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Book Corner May 2012

 

The Spinoza Problem

by Irvin D. Yalom  New York:  Basic Books, 2012.

 

Reviewed by Susan Hedahl            


This is a work of historical fiction that places two actual people - separated in time and place - in figurative dialogue:  the seventeenth-century Jewish philosopher Baruch Spinoza and a major Nazi journalist and hater of Jews, Alfred Rosenberg.

The problem, after which the book is titled, taunts Rosenberg as a school boy.  As part of a disciplinary task, he is asked to copy out passasges from the famous Goethe (a non-Jew) who greatly admired Spinoza.  Rosenberg is haunted by Goethe’s obsession with a Jew.  The problem follows him throughout his life, until the days when he is hung after his conviction at the Nuremberg Trials.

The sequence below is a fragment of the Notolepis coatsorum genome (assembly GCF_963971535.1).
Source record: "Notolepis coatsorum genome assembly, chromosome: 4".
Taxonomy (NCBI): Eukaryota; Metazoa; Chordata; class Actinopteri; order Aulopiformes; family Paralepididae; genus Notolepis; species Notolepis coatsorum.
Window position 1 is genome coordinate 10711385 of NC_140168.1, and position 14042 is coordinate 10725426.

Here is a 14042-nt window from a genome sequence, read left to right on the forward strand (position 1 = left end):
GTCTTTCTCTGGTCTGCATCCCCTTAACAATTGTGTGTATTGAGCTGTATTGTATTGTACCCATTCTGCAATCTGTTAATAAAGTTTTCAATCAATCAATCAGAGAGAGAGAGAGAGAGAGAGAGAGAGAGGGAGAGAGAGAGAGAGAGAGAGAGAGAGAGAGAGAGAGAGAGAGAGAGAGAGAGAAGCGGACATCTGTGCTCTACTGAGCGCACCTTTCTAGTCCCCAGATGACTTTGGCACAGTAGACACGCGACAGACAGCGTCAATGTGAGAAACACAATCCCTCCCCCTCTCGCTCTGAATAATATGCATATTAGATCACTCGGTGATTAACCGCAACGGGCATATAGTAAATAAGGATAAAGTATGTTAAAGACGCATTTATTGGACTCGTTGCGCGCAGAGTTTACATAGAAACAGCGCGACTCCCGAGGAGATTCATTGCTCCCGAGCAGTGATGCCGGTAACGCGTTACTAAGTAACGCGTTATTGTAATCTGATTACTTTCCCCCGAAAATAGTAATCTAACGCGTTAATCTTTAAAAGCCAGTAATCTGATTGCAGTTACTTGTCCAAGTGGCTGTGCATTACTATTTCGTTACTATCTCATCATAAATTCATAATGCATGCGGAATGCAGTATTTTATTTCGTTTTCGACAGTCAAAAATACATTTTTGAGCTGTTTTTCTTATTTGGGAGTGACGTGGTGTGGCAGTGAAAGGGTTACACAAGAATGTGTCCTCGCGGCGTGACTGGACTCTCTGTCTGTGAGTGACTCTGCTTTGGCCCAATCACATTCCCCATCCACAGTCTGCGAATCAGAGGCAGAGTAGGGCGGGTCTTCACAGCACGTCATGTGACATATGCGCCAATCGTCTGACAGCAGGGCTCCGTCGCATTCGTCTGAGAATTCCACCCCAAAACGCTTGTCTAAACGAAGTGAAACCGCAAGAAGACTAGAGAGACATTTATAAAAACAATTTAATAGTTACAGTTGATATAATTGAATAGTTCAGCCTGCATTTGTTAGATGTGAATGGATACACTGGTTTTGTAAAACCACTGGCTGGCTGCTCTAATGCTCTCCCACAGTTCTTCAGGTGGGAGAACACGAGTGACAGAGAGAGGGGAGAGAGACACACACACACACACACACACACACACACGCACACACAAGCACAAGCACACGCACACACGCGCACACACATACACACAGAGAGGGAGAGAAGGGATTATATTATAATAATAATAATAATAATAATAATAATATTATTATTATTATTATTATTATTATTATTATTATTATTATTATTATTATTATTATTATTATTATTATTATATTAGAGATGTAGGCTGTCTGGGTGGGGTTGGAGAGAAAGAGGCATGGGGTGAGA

This work’s author is a practicing psychiatrist.  He uses his training to good advantage in untangling issues of love, hatred, fear and obsessions that mark this work.  The book’s chapters are arranged in dialogical fashion, alternating between events in Spinoza’s life and Rosenberg’s. Additionally it uses the character of Rosenberg to explore some of the nineteenth and early twentieth issues in the field of psychiatry,

Spinoza’s background is traced with much sadness and historical accuracy.  His effort to remain faithful to his own sense of what constitutes legitimate free thinking, biblical interpretation and what constitutes reality results in his permanent excommunication from his Jewish community.  

This works is highly informative on many levels and written with significant reliance on primary sources which are artistically woven into the work’s construction.  Above all, the work raises the two related issues of what it means to become less than human and what it means to claim one’s own humanity in its deepest sense, whatever the personal costs.

This work is thoroughly researched and presents many challenges to any reader with the willingness to engage them.